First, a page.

Oh, and DeflateGate died. Dead. No zombie possibilities here.

We do have a meatheaded argument ahead of us about which championship in the last year is the best, which can be settled here.

1. Leicester City, because 5,000-1 is 5,000-1, and the whole world understands that. Plus, there was invaluable three-month buildup that engaged non-soccer fans.

2. Chicago Cubs, because 108 years is 108 years.

3. New England Patriots, because . . . well, I don’t have to explain it unless you have no useful memory span. “Down 25 In The Third Quarter” is the new “Down 3-1.”

4. Cleveland Cavaliers, because they slayed the first unbeatable Warrior team by coming from 3-1 down, and even as a silver medalist, it will always be an internet meme, which is what passes for memorable in our decrepit culture.

5. (tie) Villanova basketball and Clemson football in a tie, because they were essentially the same great game.

7. The Pittsburgh Penguins, because the Stanley Cup Final was devoid of drama or high moments, and only 14:53 of overtime. Feh.

But everything else is settled, and this Super Bowl will not be topped for a long time. Our current cycle of absurd championships is almost surely going to end soon, because “Down 3-1” has happened twice in eight months (three times, if you count Warriors over Thunder), and the bar has now been placed well beyond reasonable clearing.

Indeed, the only thing left is for a championship team to spontaneously combust on the award stand. But if they do so and ignite Roger Goodell along the way, that would be an ending America would cheerfully endorse.

But that also isn’t an argument any more, and yes, that includes Gary Bettman.

Raiders, 49ers can return to their normal madness after Fried Festivus 51

Raiders, 49ers can return to their normal madness after Fried Festivus 51

The Super Bowl is today, which means the best day of the year is fast approaching.

Namely, the day after the Super Bowl.

At that point, we as a nation can complete the inventory of gastric damage we did to ourselves on what shall be known to future generations as Fried Festivus.

At that point, the people who bombard us daily with news of the game – the least important part of the week-long trade show, as we have come to learn it – will all be on planes and too tired to re-explain what we already saw 37 times on game day.

At that point, nobody will care that Terrell Owens was apparently one of the first of the 15 Hall of Fame finalists to be rejected for induction because of crimes against the NFL state. The Hall of Fame is one of the sneaky ways in which the NFL never lets us escape its obnoxiously shouty profile, and the fact that Owens is right about the flawed process doesn’t change the fact that he’ll be just fine with the process when it allows him passage.

At that point, we’ll know whether Tom Brady is to be deemed a god, or merely maintain his demigod status. At least we’ll hear more about it, because it is easily the most tiresome debate in the football diaspora, engaged in by idiots with no better idea about how to kill time. A note: If you think Tom Brady is a greater quarterback because his team won a fifth ring, or a lesser one because he didn’t, your head is now officially empty enough to be reclassified a dance hall, and you are of no more value to normal society than a papier-mache goose.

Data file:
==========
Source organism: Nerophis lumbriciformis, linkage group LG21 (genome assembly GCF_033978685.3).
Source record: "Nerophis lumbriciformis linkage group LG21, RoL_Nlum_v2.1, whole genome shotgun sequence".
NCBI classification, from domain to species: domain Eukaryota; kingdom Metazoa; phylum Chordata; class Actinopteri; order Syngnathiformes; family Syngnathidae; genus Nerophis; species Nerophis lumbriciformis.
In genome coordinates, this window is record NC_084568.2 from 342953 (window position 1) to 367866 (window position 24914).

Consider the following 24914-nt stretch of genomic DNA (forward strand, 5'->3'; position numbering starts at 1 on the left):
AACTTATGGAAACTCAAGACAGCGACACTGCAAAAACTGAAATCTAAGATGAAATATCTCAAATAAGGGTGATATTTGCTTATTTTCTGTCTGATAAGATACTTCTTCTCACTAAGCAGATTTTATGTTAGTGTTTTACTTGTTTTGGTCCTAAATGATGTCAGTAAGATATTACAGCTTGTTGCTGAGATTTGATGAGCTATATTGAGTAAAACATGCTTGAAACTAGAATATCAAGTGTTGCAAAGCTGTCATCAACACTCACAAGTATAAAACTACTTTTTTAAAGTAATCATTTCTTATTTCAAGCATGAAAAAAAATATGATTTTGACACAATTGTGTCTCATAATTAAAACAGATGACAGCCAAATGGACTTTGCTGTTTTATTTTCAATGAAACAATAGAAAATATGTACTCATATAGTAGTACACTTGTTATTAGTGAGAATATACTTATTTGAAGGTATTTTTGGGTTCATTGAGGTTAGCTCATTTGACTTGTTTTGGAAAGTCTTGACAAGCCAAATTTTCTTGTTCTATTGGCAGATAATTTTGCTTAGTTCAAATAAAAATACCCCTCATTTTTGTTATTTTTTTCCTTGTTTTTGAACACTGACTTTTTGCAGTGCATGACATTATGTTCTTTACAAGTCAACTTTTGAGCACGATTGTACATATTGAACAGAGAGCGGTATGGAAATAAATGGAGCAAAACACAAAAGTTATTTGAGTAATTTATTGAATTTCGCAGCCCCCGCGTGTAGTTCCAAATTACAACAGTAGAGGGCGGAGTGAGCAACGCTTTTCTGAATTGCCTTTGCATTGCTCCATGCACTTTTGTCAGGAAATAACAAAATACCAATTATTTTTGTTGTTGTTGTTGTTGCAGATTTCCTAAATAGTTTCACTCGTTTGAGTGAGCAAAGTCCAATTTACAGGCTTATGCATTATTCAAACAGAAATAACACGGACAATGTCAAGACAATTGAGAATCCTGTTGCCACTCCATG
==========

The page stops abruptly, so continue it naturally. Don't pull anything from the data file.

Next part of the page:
And at that point, we can return to the two things we in these parts care to know – where the Raiders are going, and how the 49ers are going to present their new football brain trust.

We needn’t explain the Raiders again to you, first because you’ve heard it all if you’re paying any attention at all. Mark Davis has been trying to cobble deals at a frantic pace in hopes that one will stick, and his 31 fellow owners still have to decide how much longer they want to endure him, while faced with the painful fact that the East Bay is getting out of the exploitative license-to-be-stolen-from stadium business. They also get to know as they go to the meeting in Houston that will ostensibly decide Davis’ fate that they have ruined California as a market by their excessive greed-laced stupidity and deserve every lousy market the state can give them.

Which brings us to the 49ers, and the latest round of Judge Them By Their Press Conferences.

If there is anything worse than this team’s on-field profile, which is why Jed York hired Kyle Shanahan, it is the way it explains itself to the outside world, which is why Jed York hired John Lynch. Both Shanahan and Lynch will be paraded before a braying mobs, probably Tuesday, and York will be there as well for the cheesy photo array and a few unconvincing words of praise about each of them (as a note, Paraag Marathe will be present but only in hologrammatic form).

They will then promise – well, something or other – and Lynch will be hailed as the face of the glorious future because the man he replaced, Trent Baalke, had the public persona of a meth-tweaked hyena. Hard to find, and not worth it when you did.

Then we’ll all remember that the job Shanalynch (or Lynchahan, depending on what part of Ireland you’re from) are being asked to do is a three-year reclamation at the very least, and that the only useful question either can be asked is “Can you fix this before Jed gets embarrassed and angry and cans you both?”

And on Wednesday, there’s the start of pre-draft prep (in order words, The Eighty-Day Slave Market), and the hamster wheel to hell gears up again toward Super Bowl LII.

Only next year, the chances of relocation hysteria and a front office upheaval are that much less, and we haven’t sufficient distractions to make the year go faster.

But enjoy Fried Festivus. We can always look forward to that, even if we change the name back in December to the more traditional "Christmas."